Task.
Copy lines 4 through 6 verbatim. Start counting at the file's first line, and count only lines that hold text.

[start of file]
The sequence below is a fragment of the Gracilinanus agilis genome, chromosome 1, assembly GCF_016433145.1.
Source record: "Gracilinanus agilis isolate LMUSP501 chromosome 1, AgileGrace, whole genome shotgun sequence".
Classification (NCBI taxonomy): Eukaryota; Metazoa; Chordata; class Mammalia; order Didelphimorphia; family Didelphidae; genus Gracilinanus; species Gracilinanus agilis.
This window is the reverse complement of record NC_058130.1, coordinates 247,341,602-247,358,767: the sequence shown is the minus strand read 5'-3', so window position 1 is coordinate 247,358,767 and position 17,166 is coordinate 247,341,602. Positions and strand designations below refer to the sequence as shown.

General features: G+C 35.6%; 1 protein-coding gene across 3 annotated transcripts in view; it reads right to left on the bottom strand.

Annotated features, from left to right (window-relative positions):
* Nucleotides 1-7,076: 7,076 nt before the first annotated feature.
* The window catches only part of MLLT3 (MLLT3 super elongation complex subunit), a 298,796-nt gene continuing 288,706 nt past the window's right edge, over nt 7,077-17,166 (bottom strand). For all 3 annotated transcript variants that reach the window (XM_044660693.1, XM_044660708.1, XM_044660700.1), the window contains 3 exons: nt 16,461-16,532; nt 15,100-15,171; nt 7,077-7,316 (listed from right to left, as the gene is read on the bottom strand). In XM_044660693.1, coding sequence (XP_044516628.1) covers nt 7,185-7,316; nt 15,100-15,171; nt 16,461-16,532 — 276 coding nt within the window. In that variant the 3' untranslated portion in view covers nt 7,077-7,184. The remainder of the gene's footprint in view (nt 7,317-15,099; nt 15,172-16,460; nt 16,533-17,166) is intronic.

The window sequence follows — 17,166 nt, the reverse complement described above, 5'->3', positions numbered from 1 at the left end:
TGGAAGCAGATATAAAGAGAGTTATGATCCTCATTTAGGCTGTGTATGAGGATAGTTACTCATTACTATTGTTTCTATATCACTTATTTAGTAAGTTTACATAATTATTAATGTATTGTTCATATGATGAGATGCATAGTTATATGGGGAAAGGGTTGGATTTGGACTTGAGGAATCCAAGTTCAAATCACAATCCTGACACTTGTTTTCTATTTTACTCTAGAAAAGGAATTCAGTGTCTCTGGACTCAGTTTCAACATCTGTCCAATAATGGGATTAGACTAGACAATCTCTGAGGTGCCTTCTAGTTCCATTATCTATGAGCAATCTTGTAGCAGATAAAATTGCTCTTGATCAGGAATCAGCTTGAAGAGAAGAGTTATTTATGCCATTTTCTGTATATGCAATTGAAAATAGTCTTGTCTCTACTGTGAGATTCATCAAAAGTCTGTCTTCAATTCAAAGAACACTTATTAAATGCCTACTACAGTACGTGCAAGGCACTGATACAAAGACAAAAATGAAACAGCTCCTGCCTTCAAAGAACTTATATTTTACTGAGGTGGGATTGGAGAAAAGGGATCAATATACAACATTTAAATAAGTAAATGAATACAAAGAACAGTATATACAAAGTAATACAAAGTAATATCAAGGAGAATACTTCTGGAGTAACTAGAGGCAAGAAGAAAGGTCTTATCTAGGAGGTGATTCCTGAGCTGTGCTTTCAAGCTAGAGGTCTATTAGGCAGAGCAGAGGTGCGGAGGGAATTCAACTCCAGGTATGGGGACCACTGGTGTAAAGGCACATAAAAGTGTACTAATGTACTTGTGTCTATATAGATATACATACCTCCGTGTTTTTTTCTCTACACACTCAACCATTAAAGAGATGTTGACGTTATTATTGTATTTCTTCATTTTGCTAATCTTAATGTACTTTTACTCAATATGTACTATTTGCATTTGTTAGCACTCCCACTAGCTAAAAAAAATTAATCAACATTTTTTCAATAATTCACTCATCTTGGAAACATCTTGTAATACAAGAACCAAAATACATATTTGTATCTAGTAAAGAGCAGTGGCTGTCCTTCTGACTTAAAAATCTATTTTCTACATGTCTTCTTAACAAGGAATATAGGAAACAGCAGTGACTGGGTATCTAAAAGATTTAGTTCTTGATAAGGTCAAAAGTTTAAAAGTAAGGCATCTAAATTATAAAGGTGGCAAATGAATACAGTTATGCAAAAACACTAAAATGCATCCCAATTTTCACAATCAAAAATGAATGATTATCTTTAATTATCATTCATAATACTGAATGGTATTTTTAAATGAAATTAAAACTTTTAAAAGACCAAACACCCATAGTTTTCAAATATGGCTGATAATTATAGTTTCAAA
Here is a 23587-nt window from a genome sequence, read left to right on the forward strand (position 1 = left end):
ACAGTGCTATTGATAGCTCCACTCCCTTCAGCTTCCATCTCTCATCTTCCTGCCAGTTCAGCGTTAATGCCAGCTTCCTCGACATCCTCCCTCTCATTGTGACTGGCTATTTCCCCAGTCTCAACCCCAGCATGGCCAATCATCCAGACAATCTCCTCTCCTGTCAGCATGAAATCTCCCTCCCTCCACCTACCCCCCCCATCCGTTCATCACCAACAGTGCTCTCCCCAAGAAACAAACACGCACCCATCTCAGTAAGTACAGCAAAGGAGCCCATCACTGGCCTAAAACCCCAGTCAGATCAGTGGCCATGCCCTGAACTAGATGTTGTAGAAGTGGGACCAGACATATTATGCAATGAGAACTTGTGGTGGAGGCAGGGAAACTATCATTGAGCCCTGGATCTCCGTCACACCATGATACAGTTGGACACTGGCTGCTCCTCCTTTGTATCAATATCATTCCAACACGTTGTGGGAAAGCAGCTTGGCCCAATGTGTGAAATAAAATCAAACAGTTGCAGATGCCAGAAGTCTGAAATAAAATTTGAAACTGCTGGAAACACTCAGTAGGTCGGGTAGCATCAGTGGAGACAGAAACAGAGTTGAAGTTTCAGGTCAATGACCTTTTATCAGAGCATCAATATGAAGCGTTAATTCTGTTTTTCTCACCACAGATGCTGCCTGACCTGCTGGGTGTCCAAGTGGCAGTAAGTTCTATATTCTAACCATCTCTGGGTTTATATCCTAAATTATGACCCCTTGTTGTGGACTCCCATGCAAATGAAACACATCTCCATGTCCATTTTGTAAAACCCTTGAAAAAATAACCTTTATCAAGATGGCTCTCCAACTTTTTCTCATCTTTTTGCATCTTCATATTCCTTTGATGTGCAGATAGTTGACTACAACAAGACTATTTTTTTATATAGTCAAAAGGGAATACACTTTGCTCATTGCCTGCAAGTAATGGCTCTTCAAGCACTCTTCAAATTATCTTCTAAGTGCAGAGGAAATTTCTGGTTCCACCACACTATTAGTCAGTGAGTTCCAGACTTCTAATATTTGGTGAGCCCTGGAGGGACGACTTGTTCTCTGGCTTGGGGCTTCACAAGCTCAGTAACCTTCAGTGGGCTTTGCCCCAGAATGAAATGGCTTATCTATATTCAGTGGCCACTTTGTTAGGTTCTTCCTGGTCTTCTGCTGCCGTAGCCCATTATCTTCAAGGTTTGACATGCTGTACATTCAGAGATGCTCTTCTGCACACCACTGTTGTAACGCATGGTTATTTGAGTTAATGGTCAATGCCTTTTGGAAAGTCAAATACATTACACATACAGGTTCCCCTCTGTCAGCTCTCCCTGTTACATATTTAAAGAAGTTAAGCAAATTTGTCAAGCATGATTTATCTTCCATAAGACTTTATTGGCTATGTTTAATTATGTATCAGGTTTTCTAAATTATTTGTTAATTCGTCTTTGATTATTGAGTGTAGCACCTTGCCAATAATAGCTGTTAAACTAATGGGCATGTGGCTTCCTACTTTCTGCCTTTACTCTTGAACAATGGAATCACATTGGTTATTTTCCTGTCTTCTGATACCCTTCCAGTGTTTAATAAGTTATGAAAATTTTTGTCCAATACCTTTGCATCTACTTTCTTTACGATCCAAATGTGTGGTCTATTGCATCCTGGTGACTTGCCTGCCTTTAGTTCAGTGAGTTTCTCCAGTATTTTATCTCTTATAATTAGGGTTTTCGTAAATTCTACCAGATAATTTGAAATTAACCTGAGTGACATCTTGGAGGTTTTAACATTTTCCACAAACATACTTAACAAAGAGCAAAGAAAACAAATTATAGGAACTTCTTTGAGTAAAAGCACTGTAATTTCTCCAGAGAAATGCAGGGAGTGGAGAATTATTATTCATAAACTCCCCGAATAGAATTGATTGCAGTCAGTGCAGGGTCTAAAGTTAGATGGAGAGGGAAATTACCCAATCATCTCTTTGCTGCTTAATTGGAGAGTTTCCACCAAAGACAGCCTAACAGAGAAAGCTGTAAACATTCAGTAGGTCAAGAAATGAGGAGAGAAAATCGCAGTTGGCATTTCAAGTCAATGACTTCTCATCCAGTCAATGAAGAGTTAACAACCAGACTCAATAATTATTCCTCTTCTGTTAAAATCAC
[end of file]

This window is the reverse complement of record NC_058130.1, coordinates 247,341,602-247,358,767: the sequence shown is the minus strand read 5'-3', so window position 1 is coordinate 247,358,767 and position 17,166 is coordinate 247,341,602. Positions and strand designations below refer to the sequence as shown.

General features: G+C 35.6%; 1 protein-coding gene across 3 annotated transcripts in view; it reads right to left on the bottom strand.

Annotated features, from left to right (window-relative positions):